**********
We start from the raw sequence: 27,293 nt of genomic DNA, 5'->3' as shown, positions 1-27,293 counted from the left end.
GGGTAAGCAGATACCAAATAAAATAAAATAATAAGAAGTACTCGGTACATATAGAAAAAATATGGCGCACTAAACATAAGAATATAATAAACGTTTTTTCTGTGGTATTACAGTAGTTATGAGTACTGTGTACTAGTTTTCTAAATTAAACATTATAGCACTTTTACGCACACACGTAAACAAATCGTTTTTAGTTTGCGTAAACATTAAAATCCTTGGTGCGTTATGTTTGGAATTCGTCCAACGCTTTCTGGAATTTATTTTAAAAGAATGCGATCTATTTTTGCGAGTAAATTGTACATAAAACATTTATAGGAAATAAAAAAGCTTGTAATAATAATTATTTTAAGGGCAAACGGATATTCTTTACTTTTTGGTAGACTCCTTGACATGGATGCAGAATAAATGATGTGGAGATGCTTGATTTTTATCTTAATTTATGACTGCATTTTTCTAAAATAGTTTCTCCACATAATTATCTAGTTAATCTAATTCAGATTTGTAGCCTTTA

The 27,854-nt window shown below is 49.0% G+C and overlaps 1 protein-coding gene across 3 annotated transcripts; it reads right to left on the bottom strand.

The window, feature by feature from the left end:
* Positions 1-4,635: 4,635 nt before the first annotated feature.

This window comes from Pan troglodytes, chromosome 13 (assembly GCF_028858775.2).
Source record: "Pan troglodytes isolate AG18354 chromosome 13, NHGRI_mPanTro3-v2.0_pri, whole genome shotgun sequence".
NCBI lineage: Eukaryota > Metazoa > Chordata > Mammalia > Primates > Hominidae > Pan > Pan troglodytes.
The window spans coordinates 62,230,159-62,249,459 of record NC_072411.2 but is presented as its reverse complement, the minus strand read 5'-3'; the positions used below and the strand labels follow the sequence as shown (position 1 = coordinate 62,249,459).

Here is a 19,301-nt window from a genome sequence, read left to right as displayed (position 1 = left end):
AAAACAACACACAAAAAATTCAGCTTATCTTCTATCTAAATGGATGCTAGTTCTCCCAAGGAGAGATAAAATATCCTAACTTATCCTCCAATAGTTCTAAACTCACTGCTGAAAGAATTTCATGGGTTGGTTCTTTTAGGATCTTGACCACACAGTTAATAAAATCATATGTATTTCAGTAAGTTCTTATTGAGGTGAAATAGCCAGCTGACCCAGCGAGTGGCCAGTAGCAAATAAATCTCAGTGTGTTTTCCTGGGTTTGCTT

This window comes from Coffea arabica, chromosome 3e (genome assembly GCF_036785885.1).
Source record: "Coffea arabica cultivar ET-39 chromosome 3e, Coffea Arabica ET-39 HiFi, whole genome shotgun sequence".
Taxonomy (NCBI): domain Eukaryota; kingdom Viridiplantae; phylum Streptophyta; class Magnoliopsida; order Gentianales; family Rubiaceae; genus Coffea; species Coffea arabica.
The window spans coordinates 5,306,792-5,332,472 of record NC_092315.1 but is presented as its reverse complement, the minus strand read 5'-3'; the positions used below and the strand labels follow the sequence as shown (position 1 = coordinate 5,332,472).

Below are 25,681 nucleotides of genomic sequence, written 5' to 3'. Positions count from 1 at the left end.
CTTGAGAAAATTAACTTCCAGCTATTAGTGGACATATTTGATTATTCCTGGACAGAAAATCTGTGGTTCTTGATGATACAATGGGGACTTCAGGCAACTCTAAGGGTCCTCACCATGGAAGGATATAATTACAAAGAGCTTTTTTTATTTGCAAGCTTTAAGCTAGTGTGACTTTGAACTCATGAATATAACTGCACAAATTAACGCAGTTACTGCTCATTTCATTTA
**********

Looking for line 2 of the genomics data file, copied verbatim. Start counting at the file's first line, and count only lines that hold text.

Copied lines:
GGGTAAGCAGATACCAAATAAAATAAAATAATAAGAAGTACTCGGTACATATAGAAAAAATATGGCGCACTAAACATAAGAATATAATAAACGTTTTTTCTGTGGTATTACAGTAGTTATGAGTACTGTGTACTAGTTTTCTAAATTAAACATTATAGCACTTTTACGCACACACGTAAACAAATCGTTTTTAGTTTGCGTAAACATTAAAATCCTTGGTGCGTTATGTTTGGAATTCGTCCAACGCTTTCTGGAATTTATTTTAAAAGAATGCGATCTATTTTTGCGAGTAAATTGTACATAAAACATTTATAGGAAATAAAAAAGCTTGTAATAATAATTATTTTAAGGGCAAACGGATATTCTTTACTTTTTGGTAGACTCCTTGACATGGATGCAGAATAAATGATGTGGAGATGCTTGATTTTTATCTTAATTTATGACTGCATTTTTCTAAAATAGTTTCTCCACATAATTATCTAGTTAATCTAATTCAGATTTGTAGCCTTTA